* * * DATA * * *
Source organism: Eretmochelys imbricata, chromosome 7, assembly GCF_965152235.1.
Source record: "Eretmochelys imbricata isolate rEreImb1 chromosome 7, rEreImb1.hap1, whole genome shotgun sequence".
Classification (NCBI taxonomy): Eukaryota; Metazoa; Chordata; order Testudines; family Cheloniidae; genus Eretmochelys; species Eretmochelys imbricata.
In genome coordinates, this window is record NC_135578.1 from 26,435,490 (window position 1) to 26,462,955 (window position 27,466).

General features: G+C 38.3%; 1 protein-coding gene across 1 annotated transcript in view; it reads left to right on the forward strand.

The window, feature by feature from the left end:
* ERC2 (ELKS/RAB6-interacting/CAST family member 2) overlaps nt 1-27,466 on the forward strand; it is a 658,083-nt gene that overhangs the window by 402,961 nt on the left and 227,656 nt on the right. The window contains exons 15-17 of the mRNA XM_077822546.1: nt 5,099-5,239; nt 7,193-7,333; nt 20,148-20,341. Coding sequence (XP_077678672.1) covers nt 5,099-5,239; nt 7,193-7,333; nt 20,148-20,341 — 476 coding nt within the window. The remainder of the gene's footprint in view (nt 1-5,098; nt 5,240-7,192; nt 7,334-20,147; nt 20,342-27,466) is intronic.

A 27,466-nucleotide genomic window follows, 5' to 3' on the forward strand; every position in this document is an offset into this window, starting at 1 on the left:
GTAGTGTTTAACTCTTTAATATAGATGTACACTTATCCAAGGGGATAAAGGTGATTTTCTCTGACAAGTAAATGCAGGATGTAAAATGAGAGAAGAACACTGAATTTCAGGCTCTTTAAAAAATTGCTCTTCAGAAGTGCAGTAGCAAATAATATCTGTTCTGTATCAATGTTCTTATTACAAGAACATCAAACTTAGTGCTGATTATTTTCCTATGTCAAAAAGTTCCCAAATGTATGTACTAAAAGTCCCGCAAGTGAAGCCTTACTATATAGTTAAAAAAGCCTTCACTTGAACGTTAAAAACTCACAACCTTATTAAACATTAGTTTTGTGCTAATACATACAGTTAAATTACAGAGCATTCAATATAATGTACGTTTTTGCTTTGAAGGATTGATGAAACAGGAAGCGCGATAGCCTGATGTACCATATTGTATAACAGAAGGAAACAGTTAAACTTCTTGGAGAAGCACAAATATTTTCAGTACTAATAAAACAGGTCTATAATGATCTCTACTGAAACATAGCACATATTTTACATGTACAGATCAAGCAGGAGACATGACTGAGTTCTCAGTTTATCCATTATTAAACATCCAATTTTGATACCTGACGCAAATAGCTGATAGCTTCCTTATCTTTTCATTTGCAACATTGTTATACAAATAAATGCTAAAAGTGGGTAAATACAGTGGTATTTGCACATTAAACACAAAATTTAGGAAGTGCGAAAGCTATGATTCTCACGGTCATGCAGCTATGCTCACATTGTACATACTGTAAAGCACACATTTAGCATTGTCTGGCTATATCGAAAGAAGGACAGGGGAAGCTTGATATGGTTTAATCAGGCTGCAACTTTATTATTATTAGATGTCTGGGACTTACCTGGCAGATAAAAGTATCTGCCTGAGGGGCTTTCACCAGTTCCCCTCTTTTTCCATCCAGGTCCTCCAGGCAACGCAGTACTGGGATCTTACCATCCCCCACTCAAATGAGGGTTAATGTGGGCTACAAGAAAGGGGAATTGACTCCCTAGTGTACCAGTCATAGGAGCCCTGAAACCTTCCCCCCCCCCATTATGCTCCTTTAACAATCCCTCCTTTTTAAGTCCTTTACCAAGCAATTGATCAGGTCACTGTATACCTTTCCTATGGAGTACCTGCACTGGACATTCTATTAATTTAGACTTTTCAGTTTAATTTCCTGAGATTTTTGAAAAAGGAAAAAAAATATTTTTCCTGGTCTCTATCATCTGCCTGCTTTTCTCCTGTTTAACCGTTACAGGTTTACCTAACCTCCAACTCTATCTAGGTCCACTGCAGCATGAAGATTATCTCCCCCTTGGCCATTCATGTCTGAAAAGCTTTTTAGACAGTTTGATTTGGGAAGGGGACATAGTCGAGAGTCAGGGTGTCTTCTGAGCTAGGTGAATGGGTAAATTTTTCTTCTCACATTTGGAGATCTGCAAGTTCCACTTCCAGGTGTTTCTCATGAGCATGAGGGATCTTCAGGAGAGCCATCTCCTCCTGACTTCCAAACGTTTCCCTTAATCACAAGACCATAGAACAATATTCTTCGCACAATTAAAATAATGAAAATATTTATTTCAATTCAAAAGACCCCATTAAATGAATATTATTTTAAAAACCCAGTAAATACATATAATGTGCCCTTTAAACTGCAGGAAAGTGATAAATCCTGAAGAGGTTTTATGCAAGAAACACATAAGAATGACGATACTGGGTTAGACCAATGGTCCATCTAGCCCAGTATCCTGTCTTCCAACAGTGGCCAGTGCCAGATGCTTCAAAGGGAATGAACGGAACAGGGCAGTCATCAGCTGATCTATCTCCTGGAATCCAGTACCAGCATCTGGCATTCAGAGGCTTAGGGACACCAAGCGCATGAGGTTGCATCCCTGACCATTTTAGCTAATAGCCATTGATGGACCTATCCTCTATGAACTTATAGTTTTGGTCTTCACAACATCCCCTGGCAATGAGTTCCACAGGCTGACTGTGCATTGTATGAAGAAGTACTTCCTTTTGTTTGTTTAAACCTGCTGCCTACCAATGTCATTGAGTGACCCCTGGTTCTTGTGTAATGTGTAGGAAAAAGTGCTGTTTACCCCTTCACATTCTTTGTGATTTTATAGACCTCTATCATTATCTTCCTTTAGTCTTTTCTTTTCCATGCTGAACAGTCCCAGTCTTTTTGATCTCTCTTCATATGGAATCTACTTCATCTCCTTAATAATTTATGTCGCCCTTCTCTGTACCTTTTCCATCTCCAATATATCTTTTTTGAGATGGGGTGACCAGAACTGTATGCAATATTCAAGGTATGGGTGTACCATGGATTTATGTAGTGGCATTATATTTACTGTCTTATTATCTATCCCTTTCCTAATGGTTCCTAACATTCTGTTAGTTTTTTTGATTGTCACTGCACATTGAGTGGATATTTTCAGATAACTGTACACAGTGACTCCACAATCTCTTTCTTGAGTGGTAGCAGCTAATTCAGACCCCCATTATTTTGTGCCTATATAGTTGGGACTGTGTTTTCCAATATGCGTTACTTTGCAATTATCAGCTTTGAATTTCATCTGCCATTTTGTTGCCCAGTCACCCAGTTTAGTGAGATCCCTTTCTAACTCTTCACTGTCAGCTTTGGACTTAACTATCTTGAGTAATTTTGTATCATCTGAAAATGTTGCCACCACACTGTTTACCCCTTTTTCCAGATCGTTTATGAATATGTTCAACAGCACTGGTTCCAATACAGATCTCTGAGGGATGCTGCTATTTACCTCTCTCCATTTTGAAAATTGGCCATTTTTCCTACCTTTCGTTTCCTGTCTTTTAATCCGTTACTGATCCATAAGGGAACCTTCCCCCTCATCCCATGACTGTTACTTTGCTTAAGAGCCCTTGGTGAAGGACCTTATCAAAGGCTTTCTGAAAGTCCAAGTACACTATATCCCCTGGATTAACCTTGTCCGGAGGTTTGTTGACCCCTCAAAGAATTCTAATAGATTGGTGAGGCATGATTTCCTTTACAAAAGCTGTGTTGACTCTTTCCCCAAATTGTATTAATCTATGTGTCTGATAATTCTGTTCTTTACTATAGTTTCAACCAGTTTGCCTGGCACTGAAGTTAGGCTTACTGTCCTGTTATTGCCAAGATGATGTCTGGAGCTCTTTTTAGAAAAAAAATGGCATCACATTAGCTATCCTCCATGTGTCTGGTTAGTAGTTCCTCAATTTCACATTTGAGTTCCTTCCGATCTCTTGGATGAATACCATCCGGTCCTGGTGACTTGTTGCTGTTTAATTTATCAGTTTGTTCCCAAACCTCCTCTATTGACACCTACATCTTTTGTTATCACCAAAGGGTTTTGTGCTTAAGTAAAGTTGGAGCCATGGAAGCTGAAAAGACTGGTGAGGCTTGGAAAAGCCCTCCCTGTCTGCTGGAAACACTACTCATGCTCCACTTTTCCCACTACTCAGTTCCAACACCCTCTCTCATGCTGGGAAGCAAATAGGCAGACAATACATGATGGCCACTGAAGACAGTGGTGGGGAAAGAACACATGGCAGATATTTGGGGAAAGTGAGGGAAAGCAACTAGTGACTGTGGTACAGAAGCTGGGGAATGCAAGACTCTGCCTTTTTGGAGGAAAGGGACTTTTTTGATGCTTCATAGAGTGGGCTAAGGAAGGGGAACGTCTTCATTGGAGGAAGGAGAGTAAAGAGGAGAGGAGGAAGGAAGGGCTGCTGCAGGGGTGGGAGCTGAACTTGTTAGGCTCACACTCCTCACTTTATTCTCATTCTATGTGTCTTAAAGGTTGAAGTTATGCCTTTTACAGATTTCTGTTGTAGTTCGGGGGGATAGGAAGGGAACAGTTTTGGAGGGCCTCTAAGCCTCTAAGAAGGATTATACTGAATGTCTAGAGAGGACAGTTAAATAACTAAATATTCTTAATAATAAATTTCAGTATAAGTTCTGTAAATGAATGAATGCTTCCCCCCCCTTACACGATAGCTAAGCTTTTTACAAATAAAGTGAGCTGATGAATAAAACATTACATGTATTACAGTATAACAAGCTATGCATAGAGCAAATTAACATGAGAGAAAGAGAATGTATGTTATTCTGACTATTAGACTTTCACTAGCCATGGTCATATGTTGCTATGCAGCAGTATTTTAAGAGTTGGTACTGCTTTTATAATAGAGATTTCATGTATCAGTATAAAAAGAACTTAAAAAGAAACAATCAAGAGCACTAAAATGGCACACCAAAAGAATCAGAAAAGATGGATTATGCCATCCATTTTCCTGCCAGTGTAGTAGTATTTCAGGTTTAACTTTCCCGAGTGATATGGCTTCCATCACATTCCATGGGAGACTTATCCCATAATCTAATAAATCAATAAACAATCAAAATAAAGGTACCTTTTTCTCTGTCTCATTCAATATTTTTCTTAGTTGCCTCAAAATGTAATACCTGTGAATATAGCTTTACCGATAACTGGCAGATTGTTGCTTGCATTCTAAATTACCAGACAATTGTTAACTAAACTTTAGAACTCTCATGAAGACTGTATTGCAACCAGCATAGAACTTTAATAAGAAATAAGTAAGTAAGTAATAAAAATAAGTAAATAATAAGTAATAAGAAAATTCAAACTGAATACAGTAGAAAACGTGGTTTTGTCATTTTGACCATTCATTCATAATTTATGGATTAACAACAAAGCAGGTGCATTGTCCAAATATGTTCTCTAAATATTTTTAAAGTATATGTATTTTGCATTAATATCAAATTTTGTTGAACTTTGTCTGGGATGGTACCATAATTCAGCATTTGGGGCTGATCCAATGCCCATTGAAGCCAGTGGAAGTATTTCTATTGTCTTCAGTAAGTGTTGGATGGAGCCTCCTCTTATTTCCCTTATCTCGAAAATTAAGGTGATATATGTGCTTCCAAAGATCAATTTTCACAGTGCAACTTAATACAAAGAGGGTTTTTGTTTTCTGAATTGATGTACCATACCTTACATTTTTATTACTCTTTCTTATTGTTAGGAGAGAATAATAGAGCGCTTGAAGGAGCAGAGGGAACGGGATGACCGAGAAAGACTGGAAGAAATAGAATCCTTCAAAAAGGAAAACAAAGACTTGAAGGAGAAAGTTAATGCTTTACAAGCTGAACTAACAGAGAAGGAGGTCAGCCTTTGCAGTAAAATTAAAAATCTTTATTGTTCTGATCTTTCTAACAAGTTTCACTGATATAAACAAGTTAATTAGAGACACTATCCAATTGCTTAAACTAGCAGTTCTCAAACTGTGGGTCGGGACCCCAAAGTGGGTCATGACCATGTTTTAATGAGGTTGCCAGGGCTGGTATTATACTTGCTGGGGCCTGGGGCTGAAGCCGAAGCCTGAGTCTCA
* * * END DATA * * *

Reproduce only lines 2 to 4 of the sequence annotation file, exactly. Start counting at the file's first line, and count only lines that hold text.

Source record: "Eretmochelys imbricata isolate rEreImb1 chromosome 7, rEreImb1.hap1, whole genome shotgun sequence".
Classification (NCBI taxonomy): Eukaryota; Metazoa; Chordata; order Testudines; family Cheloniidae; genus Eretmochelys; species Eretmochelys imbricata.
In genome coordinates, this window is record NC_135578.1 from 26,435,490 (window position 1) to 26,462,955 (window position 27,466).